woman and therapist during Dialectical Behavioral Therapy or DBTIf you are trying to recover from addiction to drugs or alcohol, you face numerous challenges. You must first overcome your physical dependence. Only then can you begin to examine the root psychological causes of your addiction as well as the triggers that can lead to relapse. Through it all, you must learn to accept yourself and your imperfections while simultaneously working to bring about positive change and freedom from your addiction. It is this task that dialectical behavioral therapy can help you to address.

The History of Dialectical Behavioral Therapy

In the early 1990s, Dr. Marsha Linehan became frustrated that traditional therapeutic methods weren’t working well for her suicidal patients or for those with borderline personality disorders. In response, she developed techniques that enabled a two-way conversation with clients about real-world issues. She found that by doing this, she could teach them positive, alternative ways to react. It was this modality that has matured over the last two decades and in turn become the dialectical behavioral therapy (DBT) that is frequently practiced in inpatient and outpatient settings today.

The Principles of Dialectical Behavioral Therapy

The word “dialectic” in DBT refers to how the therapy helps you to combine the two opposing goals of change and acceptance successfully. It is necessary to synthesize them both because they are not workable on their own. Asking someone who is suicidal or addicted to making changes without also promoting acceptance often leads to the client shutting down and refusing to move forward. Working on acceptance without also emphasizing change leaves the client feeling ignored and disconnected. If someone is addicted, dialectical behavioral therapy advocates permanent and immediate abstinence from the drug (change), while also recognizing that a relapse may occur. If it does, the client is still a worthy person who can continue to benefit from DBT and find lasting recovery. Dialectical behavioral therapy includes five goals:
  • Helping the client to be more motivated to change
  • Enhancing a client’s capabilities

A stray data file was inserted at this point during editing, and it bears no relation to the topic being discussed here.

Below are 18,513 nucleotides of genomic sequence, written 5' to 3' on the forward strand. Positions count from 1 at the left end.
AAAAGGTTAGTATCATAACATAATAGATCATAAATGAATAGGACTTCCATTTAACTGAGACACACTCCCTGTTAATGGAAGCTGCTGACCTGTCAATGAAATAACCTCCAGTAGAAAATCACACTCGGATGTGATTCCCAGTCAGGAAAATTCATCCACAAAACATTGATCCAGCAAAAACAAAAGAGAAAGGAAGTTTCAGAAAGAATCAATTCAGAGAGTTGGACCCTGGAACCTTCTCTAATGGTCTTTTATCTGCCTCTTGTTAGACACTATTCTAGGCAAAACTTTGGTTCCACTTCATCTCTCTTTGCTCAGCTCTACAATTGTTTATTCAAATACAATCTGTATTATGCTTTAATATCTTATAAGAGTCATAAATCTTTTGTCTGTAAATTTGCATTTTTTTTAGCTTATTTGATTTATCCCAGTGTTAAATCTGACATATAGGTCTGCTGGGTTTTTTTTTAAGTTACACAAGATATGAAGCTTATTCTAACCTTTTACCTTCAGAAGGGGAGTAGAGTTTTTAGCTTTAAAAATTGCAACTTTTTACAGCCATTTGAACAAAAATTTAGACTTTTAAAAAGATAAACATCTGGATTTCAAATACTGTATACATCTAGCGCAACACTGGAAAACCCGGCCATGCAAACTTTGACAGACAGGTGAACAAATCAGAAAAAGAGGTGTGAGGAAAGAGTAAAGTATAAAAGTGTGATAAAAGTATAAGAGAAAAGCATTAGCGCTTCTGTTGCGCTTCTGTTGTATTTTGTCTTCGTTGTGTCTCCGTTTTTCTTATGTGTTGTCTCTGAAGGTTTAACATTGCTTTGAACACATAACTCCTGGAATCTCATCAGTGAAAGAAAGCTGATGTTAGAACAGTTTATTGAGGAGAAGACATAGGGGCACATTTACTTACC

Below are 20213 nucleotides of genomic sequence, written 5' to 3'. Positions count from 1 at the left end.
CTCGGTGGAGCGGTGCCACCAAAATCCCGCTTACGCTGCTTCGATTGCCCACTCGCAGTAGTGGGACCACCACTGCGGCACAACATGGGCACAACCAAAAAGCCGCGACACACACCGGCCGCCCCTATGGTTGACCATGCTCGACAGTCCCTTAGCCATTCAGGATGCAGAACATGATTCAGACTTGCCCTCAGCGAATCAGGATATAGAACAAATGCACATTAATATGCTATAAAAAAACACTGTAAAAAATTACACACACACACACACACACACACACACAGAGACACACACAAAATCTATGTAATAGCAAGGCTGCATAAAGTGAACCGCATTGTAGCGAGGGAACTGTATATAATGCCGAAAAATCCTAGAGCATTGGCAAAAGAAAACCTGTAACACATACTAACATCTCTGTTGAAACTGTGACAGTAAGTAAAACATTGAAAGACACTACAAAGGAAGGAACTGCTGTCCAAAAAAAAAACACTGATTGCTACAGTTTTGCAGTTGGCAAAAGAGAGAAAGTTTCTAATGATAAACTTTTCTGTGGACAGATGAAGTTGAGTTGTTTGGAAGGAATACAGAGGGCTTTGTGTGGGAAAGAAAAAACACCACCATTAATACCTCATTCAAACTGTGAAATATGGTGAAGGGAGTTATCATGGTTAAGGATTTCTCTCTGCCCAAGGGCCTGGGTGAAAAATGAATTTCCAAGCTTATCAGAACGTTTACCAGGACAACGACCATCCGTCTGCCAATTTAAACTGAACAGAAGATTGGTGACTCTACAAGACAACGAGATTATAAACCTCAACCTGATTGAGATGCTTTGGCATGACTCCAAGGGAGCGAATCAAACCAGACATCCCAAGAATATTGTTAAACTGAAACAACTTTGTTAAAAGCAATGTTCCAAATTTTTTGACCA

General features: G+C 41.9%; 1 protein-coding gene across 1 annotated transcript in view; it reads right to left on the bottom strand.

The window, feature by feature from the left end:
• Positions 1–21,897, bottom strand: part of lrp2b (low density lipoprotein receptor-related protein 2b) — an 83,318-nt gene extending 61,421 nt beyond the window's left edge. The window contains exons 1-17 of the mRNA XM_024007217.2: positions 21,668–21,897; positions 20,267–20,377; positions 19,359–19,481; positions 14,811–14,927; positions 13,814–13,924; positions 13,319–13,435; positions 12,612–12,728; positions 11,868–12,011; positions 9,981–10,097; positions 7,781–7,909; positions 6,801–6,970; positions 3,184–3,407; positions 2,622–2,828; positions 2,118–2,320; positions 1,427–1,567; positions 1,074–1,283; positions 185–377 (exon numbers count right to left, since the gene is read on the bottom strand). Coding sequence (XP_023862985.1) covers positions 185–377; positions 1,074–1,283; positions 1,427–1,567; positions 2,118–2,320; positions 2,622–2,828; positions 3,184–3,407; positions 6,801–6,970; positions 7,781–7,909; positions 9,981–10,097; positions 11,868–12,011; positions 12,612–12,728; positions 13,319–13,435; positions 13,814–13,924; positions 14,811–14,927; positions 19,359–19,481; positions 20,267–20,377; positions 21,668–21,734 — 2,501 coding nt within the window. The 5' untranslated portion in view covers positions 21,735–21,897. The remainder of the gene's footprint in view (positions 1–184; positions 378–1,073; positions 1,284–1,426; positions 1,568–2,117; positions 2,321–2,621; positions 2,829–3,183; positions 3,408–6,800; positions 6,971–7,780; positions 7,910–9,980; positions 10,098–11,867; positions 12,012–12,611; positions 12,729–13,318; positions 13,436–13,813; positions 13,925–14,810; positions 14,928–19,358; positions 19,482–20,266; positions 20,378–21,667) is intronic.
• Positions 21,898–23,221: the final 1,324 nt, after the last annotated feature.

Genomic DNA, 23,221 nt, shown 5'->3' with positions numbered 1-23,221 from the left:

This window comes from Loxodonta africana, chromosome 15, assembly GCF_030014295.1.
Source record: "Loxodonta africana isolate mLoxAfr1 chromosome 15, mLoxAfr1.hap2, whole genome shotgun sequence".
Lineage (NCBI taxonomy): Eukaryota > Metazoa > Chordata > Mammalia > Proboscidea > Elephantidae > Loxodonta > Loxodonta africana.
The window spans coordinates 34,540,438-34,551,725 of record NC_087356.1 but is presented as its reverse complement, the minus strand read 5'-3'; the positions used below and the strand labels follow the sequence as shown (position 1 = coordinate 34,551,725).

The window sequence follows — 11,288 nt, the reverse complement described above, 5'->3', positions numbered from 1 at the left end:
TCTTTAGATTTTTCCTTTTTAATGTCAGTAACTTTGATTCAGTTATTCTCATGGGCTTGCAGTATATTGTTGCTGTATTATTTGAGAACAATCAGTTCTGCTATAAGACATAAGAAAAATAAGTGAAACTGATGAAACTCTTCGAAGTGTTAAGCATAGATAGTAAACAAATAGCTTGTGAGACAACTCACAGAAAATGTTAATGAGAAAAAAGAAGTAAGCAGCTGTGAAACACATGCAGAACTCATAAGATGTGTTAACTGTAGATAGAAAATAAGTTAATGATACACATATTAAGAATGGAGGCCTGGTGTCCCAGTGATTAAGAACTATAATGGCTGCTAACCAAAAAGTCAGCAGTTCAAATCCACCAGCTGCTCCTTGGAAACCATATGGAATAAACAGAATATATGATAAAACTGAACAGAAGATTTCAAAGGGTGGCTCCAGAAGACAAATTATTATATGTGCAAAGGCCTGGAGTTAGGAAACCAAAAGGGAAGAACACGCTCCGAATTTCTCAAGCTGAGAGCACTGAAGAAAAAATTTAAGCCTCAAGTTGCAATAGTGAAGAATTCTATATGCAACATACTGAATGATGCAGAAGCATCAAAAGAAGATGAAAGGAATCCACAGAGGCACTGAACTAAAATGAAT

• Learning and generalizing positive behaviors
  • Structuring the environment
  • Increasing the motivation and ability of the therapist
DBT is designed to reduce self-destructive, life-threatening behaviors, minimize actions that reduce the effectiveness of therapy, reduce behaviors that decrease the quality of life such as substance abuse, and increase positive skills. When an addict participates in DBT, the client and therapist work specifically on reducing substance abuse, alleviating the physical discomfort of withdrawal, reducing cravings, avoiding opportunities, cues, and triggers to use, minimizing behaviors that could lead to drug abuse and reinforcing healthy behaviors that discourage abuse and provide life-affirming alternatives.

How Spring Gardens Recovery Can Help through DBT

Located in Spring Hill, Florida near Tampa, Spring Gardens is a residential detox and addiction therapy provider. We understand that addiction is not simple or easy to treat. Therefore, we make it our mission to meet you where you are in your recovery process. Whether you need detox therapies or our other detox services, we will be there every step. You can expect the following features if you come to stay with us:
  • Safe, medically supervised detox under the supervision of a world-renowned medical director
  • Licensed staff who will treat you with respect
  • Beautiful 4.5-acre facility featuring a private TV, Bluetooth headsets, housekeeping, sauna and professional chefs
  • Individual and group therapy including the option for dialectical behavioral therapy
  • Holistic programs including meditation and yoga with a registered shaman, massage therapy, music therapy and sound therapy
Life is too short to waste it. Recovery can be yours if you take the first step today. Call us at 866-244-9556 to start your new, sober life.